Standard of Care:

The court held that the City's failure to replace the King High water main prior to 2010 constituted a breach of its standard of care to the plaintiffs. The court noted that the City failed to follow its own internal barometer. Specifically, even though 10 or more breaks during its lifespan necessitates replacement, the King High water main sustained 18 breaks. Additionally, the court noted that the City knew the number of breaks sustained by the particular water main and failed to take action to replace it prior to 2010.

Conclusions and Takeaways:

Ultimately, the court held that the City was liable for the full extent of the damages suffered by the plaintiffs.

This decision is particularly significant in the courts analysis of what constitutes a policy decision as opposed to an operational one. This decision can assist future plaintiffs and municipalities in assessing the merits of their case where the nature of a decision is at issue. Specifically, this case suggests that if a municipality wants to rely on section 450 of the Act, then there should be clear reason or rationale for that action or inaction. Municipalities cannot simply point to budgetary issues to release them from liability. Rather, in order to avoid liability on the basis of a policy decision, municipalities will need to establish that they followed their own policies and internal practices. This case suggests that the failure to decide cannot be regarded as a policy decision. Additionally, the court notes that even though policy decisions are typically made by those who have a "high level of authority", the court is more concerned with the characteristic of the decision.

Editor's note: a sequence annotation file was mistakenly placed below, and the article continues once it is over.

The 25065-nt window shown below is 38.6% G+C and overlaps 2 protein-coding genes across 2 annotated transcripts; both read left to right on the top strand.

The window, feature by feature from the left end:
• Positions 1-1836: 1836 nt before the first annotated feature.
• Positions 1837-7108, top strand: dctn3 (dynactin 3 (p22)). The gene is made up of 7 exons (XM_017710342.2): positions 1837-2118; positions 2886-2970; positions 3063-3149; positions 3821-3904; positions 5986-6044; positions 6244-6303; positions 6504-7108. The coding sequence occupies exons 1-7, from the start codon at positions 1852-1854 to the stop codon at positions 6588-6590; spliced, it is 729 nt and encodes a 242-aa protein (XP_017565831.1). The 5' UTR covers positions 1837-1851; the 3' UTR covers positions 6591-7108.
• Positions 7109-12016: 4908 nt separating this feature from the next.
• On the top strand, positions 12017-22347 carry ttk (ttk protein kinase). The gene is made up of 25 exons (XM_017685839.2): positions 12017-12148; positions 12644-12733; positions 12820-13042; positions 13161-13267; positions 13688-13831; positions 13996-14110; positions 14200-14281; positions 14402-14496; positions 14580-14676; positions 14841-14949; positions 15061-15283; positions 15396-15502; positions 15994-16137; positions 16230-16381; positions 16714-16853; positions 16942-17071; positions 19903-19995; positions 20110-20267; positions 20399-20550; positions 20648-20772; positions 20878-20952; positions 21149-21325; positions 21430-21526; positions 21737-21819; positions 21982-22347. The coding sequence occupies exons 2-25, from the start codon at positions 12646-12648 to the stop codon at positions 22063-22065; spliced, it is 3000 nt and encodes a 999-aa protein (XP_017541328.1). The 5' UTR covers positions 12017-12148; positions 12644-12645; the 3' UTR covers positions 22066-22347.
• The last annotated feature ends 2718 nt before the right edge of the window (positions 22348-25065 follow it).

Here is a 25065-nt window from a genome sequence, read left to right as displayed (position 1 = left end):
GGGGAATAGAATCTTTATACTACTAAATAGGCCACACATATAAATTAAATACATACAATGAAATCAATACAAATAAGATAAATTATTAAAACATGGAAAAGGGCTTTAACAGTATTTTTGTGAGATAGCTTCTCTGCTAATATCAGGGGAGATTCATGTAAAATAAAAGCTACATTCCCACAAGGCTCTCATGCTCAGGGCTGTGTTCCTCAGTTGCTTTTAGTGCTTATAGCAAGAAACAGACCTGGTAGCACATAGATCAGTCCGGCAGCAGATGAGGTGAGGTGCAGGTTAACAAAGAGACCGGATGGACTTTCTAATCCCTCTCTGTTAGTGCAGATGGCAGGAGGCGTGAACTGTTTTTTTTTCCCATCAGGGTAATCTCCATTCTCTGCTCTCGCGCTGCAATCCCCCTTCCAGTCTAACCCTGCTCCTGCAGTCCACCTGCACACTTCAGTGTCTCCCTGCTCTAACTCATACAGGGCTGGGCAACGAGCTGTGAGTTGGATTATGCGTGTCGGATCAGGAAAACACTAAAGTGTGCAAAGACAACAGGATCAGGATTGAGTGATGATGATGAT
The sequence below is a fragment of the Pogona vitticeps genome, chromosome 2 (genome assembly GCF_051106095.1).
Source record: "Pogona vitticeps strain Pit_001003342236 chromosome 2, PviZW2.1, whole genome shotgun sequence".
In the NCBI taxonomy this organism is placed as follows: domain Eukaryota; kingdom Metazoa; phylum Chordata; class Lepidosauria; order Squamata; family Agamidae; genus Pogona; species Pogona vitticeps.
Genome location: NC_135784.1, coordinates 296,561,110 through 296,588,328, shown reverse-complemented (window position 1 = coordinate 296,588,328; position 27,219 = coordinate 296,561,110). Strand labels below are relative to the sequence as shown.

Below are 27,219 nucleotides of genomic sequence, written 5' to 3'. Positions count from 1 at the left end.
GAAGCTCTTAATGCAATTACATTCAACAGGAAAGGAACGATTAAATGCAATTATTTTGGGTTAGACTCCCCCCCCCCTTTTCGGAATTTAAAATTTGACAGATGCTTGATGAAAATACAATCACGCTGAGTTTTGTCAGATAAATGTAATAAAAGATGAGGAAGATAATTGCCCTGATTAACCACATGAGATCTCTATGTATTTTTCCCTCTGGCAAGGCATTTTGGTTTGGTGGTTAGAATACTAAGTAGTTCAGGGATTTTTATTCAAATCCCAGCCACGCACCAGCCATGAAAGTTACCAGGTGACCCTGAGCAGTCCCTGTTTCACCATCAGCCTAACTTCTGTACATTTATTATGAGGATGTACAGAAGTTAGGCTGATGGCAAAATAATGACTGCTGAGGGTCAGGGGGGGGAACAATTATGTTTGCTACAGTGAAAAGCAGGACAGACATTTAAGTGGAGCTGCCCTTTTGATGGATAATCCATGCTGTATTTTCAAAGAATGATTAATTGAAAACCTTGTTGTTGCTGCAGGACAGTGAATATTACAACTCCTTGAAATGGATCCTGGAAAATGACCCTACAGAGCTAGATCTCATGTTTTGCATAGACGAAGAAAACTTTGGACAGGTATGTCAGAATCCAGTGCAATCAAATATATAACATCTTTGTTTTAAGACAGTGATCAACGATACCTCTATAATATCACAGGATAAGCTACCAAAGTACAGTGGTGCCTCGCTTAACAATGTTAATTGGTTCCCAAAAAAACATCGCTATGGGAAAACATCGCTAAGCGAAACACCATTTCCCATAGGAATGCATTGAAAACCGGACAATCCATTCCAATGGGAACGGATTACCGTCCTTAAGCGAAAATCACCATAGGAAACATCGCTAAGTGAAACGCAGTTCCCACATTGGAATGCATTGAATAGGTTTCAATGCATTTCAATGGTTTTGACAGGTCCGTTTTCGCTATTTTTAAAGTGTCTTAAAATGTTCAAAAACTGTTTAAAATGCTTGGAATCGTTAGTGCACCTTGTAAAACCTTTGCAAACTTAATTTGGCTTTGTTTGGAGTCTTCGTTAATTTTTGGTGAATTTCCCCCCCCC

This case is Adam Grant's second successful trial this year! For the full decision see Raubvogel et al v. The City of Vaughan et al.

The content of this article is intended to provide a general guide to the subject matter. Specialist advice should be sought about your specific circumstances.